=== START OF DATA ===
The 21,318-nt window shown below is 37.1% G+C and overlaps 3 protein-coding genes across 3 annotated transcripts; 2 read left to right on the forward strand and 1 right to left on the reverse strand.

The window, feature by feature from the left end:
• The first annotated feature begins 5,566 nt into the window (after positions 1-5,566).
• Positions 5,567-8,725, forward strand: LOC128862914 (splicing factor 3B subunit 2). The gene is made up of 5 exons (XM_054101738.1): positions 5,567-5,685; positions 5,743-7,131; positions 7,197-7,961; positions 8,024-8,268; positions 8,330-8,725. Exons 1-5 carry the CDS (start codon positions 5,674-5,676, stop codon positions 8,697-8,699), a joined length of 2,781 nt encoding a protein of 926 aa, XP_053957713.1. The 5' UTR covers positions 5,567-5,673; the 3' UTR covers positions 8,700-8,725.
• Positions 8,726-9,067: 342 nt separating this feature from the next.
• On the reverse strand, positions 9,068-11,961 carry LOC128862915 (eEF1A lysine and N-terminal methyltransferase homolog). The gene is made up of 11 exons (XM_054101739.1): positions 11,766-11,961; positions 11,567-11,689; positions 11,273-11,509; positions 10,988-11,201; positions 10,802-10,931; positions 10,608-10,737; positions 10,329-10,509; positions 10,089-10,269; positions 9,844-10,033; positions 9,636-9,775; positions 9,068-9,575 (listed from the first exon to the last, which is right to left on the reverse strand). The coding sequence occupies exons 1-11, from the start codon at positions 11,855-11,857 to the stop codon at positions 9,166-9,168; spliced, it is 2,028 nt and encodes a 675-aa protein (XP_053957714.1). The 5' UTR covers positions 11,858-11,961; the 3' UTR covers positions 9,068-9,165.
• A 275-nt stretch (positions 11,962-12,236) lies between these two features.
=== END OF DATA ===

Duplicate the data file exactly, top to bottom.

The 21,318-nt window shown below is 37.1% G+C and overlaps 3 protein-coding genes across 3 annotated transcripts; 2 read left to right on the forward strand and 1 right to left on the reverse strand.

The window, feature by feature from the left end:
• The first annotated feature begins 5,566 nt into the window (after positions 1-5,566).
• Positions 5,567-8,725, forward strand: LOC128862914 (splicing factor 3B subunit 2). The gene is made up of 5 exons (XM_054101738.1): positions 5,567-5,685; positions 5,743-7,131; positions 7,197-7,961; positions 8,024-8,268; positions 8,330-8,725. Exons 1-5 carry the CDS (start codon positions 5,674-5,676, stop codon positions 8,697-8,699), a joined length of 2,781 nt encoding a protein of 926 aa, XP_053957713.1. The 5' UTR covers positions 5,567-5,673; the 3' UTR covers positions 8,700-8,725.
• Positions 8,726-9,067: 342 nt separating this feature from the next.
• On the reverse strand, positions 9,068-11,961 carry LOC128862915 (eEF1A lysine and N-terminal methyltransferase homolog). The gene is made up of 11 exons (XM_054101739.1): positions 11,766-11,961; positions 11,567-11,689; positions 11,273-11,509; positions 10,988-11,201; positions 10,802-10,931; positions 10,608-10,737; positions 10,329-10,509; positions 10,089-10,269; positions 9,844-10,033; positions 9,636-9,775; positions 9,068-9,575 (listed from the first exon to the last, which is right to left on the reverse strand). The coding sequence occupies exons 1-11, from the start codon at positions 11,855-11,857 to the stop codon at positions 9,166-9,168; spliced, it is 2,028 nt and encodes a 675-aa protein (XP_053957714.1). The 5' UTR covers positions 11,858-11,961; the 3' UTR covers positions 9,068-9,165.
• A 275-nt stretch (positions 11,962-12,236) lies between these two features.